Pope begins new Wednesday teaching series on prayer

Pope Benedict XVI / Photo Credit Mazur
Pope Benedict XVI / Photo Credit Mazur

.- Pope Benedict XVI has revealed the theme for his next series of weekly Wednesday audiences. 

“I want to start a new series of catechesis on a subject that is very dear to us all: the topic of prayer,” he told pilgrims in St. Peter’s Square May 6.

Over the past two years Pope Benedict has been exploring the lives of the saints. That series of talks concluded last month. Hence the announcement of a new topic based on the request of the disciples to Christ, “Lord, teach us to pray” (Luke 11:1).

“In the following reflections we will approach the Holy Scriptures and the great tradition of the Fathers of the Church as the masters of spirituality as well as the liturgy where we learn to live more intensely our relationship with the Lord as a ‘School of Prayer.’”

“Because we know that prayer cannot be taken for granted, we must learn to pray, as if gaining back this art. Even those who are very advanced in the spiritual life always feel the need to get to school to learn to pray to Jesus with authenticity.”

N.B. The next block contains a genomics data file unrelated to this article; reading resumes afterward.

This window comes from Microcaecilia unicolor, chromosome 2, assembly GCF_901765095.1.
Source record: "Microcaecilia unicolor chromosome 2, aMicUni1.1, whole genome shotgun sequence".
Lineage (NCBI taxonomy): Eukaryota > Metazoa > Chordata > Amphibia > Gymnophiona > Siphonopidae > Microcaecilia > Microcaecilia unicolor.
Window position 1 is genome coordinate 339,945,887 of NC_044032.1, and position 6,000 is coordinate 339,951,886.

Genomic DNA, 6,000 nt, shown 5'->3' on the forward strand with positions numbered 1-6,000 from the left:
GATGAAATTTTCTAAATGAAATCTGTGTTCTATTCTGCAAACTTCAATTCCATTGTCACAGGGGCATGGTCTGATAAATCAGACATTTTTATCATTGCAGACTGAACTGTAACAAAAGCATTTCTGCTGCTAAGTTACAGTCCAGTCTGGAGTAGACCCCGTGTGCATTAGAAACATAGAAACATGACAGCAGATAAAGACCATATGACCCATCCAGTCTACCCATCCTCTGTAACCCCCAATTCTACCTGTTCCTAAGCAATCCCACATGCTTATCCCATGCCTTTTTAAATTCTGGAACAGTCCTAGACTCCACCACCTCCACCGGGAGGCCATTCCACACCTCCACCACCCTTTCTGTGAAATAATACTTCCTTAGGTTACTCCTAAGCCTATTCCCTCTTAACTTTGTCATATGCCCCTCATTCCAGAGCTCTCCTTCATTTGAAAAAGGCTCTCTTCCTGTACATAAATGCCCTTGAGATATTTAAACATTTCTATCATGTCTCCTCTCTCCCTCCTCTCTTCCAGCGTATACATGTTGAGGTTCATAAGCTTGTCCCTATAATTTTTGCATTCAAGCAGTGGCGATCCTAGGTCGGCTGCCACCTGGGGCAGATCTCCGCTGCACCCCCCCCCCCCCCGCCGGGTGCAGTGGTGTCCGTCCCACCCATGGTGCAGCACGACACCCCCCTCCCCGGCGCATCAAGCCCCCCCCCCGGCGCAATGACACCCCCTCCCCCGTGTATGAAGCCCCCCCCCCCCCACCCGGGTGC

The Pope took pilgrims through the history of prayer. He noted that the need to pray has manifested itself in every culture in every period of history. He made particular reference to ancient Egypt, Greece and Rome.

“Throughout time man has always prayed as he cannot help but wonder what is the meaning of his existence, which remains dark and depressing if not lived in connection with the mystery of God and his plan to the world.”

“Human life is a mix of good and evil, of undeserved suffering and joy and beauty, which spontaneously and irresistibly impels us to ask God for that light and inner-strength which comes to our aid here on Earth and open up a hope that goes beyond the boundaries of death.”

The impact of the papal catecheses delivered at Wednesday audiences can often be far reaching. Between 1979 and 1984 Pope John Paul II gave series of 129 lectures on the issue of human sexuality. These went on to form the basis of the “theology of the body.” 


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